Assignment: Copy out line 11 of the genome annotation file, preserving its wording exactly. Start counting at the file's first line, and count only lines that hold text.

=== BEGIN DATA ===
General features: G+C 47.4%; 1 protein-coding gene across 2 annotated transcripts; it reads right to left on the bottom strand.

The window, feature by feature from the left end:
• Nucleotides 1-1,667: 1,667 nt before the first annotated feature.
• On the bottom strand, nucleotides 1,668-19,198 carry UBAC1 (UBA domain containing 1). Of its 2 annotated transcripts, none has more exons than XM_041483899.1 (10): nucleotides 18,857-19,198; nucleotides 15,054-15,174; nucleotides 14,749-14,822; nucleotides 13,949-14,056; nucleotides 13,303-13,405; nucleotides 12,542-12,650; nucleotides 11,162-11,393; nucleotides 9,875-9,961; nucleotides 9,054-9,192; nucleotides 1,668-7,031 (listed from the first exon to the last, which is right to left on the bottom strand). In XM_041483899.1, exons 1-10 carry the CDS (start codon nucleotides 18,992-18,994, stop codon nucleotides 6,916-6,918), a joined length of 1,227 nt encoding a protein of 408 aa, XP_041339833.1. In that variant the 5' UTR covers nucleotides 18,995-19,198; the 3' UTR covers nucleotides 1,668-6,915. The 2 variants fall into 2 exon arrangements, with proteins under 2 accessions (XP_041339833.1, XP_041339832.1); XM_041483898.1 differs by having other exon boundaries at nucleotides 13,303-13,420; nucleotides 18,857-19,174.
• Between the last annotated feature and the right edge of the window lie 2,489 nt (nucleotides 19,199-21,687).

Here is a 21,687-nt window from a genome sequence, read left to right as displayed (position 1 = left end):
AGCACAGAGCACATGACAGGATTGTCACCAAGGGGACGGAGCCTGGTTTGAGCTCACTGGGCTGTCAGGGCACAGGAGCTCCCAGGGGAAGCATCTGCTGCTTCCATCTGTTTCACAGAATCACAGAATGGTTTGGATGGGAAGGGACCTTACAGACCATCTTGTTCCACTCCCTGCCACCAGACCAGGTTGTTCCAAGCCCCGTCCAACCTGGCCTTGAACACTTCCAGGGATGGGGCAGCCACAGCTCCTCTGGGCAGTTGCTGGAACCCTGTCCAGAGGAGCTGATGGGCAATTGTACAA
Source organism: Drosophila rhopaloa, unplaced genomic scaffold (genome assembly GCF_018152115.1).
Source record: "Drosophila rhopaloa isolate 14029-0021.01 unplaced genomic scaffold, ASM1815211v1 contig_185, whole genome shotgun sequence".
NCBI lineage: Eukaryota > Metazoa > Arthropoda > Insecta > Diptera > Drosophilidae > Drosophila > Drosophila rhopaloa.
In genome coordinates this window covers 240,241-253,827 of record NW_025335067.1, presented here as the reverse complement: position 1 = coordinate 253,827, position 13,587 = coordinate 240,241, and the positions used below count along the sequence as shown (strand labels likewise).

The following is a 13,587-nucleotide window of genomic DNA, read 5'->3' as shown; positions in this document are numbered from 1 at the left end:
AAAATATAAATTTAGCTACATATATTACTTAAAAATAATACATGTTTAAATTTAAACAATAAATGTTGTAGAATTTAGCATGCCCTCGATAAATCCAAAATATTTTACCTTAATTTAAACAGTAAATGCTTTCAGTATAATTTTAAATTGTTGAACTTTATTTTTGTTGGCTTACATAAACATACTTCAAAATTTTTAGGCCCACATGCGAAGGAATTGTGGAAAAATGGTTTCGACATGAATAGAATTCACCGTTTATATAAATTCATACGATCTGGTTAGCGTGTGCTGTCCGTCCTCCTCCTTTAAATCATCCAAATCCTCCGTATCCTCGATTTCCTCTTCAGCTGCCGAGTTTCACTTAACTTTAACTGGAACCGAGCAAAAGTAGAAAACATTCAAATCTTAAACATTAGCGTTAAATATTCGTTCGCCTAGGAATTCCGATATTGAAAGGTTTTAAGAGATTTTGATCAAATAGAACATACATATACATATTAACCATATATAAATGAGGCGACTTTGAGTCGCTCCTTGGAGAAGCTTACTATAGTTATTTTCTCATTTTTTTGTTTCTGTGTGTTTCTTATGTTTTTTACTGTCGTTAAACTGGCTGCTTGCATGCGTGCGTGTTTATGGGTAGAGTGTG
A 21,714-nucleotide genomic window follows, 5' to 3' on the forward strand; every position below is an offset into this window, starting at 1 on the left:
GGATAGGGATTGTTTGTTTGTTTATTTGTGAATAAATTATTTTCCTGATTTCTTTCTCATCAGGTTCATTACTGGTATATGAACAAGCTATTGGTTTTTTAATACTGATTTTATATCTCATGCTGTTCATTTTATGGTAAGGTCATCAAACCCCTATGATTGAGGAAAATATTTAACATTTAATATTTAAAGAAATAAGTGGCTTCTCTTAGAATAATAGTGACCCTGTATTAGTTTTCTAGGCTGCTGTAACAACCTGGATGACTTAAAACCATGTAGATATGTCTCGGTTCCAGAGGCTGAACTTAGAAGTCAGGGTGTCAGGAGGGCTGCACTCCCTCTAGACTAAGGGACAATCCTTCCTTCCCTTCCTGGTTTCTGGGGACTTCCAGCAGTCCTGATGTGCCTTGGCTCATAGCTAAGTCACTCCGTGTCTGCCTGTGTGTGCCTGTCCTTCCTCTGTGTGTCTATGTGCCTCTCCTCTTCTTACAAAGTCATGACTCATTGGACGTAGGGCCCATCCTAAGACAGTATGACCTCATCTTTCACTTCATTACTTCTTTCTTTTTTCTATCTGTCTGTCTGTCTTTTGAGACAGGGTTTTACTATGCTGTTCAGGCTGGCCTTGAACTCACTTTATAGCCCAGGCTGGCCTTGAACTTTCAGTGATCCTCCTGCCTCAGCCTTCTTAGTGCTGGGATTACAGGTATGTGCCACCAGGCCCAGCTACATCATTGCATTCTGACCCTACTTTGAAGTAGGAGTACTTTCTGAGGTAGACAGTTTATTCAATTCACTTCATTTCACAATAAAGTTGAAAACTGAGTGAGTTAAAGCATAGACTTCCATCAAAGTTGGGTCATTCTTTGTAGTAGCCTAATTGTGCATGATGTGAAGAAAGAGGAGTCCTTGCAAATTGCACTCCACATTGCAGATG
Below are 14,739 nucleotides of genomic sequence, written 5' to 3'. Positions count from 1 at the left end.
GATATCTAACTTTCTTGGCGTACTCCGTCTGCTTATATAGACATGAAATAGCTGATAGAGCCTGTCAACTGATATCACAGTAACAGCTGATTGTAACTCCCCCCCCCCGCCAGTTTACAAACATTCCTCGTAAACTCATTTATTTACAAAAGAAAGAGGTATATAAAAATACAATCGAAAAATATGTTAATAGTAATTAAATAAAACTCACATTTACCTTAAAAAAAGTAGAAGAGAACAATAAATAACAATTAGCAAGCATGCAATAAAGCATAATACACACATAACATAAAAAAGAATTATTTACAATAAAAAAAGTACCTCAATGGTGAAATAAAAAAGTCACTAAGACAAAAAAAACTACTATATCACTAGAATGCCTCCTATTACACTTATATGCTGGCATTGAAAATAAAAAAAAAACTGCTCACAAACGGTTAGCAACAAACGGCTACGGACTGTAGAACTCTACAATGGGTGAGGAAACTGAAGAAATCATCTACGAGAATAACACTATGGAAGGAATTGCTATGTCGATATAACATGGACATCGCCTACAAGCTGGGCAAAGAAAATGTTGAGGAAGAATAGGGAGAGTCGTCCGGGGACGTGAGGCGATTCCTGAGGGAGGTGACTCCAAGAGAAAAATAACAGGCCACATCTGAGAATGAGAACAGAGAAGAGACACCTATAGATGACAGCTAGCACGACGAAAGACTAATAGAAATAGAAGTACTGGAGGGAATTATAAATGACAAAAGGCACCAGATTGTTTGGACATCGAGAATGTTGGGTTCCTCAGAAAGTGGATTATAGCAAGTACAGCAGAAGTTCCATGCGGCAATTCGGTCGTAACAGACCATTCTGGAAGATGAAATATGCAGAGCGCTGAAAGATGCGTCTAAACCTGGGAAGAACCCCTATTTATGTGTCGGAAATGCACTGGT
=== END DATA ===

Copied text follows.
In genome coordinates this window covers 240,241-253,827 of record NW_025335067.1, presented here as the reverse complement: position 1 = coordinate 253,827, position 13,587 = coordinate 240,241, and the positions used below count along the sequence as shown (strand labels likewise).